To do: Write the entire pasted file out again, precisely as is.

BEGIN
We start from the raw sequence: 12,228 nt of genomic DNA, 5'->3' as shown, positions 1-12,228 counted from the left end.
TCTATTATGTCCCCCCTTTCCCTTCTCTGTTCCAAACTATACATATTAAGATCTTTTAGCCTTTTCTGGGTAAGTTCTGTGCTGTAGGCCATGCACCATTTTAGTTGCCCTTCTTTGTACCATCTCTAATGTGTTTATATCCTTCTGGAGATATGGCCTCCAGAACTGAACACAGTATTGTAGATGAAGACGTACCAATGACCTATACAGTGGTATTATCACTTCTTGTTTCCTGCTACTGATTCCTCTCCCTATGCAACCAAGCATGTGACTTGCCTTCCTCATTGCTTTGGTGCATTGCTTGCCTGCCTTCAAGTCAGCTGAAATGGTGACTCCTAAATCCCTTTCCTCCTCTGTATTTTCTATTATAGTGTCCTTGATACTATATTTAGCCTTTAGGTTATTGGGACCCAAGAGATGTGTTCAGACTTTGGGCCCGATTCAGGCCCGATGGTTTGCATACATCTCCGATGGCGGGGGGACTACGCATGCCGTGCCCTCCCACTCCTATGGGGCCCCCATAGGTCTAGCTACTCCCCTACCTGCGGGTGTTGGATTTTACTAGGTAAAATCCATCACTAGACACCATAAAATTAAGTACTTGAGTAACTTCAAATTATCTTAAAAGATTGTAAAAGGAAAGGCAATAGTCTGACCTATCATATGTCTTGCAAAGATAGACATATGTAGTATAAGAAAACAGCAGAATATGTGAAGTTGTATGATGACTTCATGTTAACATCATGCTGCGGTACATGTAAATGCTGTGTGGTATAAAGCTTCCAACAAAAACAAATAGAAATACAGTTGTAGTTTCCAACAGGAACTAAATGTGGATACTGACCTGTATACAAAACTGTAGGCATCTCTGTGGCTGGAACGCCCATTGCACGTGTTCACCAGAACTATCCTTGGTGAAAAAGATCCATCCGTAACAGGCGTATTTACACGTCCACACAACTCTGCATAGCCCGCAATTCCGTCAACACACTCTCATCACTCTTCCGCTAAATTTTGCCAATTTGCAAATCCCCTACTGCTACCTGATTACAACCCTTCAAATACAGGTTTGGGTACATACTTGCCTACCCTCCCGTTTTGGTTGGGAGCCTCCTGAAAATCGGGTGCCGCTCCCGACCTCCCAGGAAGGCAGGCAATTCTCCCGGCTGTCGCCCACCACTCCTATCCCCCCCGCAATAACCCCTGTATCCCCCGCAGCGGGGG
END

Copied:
We start from the raw sequence: 12,228 nt of genomic DNA, 5'->3' as shown, positions 1-12,228 counted from the left end.
TCTATTATGTCCCCCCTTTCCCTTCTCTGTTCCAAACTATACATATTAAGATCTTTTAGCCTTTTCTGGGTAAGTTCTGTGCTGTAGGCCATGCACCATTTTAGTTGCCCTTCTTTGTACCATCTCTAATGTGTTTATATCCTTCTGGAGATATGGCCTCCAGAACTGAACACAGTATTGTAGATGAAGACGTACCAATGACCTATACAGTGGTATTATCACTTCTTGTTTCCTGCTACTGATTCCTCTCCCTATGCAACCAAGCATGTGACTTGCCTTCCTCATTGCTTTGGTGCATTGCTTGCCTGCCTTCAAGTCAGCTGAAATGGTGACTCCTAAATCCCTTTCCTCCTCTGTATTTTCTATTATAGTGTCCTTGATACTATATTTAGCCTTTAGGTTATTGGGACCCAAGAGATGTGTTCAGACTTTGGGCCCGATTCAGGCCCGATGGTTTGCATACATCTCCGATGGCGGGGGGACTACGCATGCCGTGCCCTCCCACTCCTATGGGGCCCCCATAGGTCTAGCTACTCCCCTACCTGCGGGTGTTGGATTTTACTAGGTAAAATCCATCACTAGACACCATAAAATTAAGTACTTGAGTAACTTCAAATTATCTTAAAAGATTGTAAAAGGAAAGGCAATAGTCTGACCTATCATATGTCTTGCAAAGATAGACATATGTAGTATAAGAAAACAGCAGAATATGTGAAGTTGTATGATGACTTCATGTTAACATCATGCTGCGGTACATGTAAATGCTGTGTGGTATAAAGCTTCCAACAAAAACAAATAGAAATACAGTTGTAGTTTCCAACAGGAACTAAATGTGGATACTGACCTGTATACAAAACTGTAGGCATCTCTGTGGCTGGAACGCCCATTGCACGTGTTCACCAGAACTATCCTTGGTGAAAAAGATCCATCCGTAACAGGCGTATTTACACGTCCACACAACTCTGCATAGCCCGCAATTCCGTCAACACACTCTCATCACTCTTCCGCTAAATTTTGCCAATTTGCAAATCCCCTACTGCTACCTGATTACAACCCTTCAAATACAGGTTTGGGTACATACTTGCCTACCCTCCCGTTTTGGTTGGGAGCCTCCTGAAAATCGGGTGCCGCTCCCGACCTCCCAGGAAGGCAGGCAATTCTCCCGGCTGTCGCCCACCACTCCTATCCCCCCCGCAATAACCCCTGTATCCCCCGCAGCGGGGG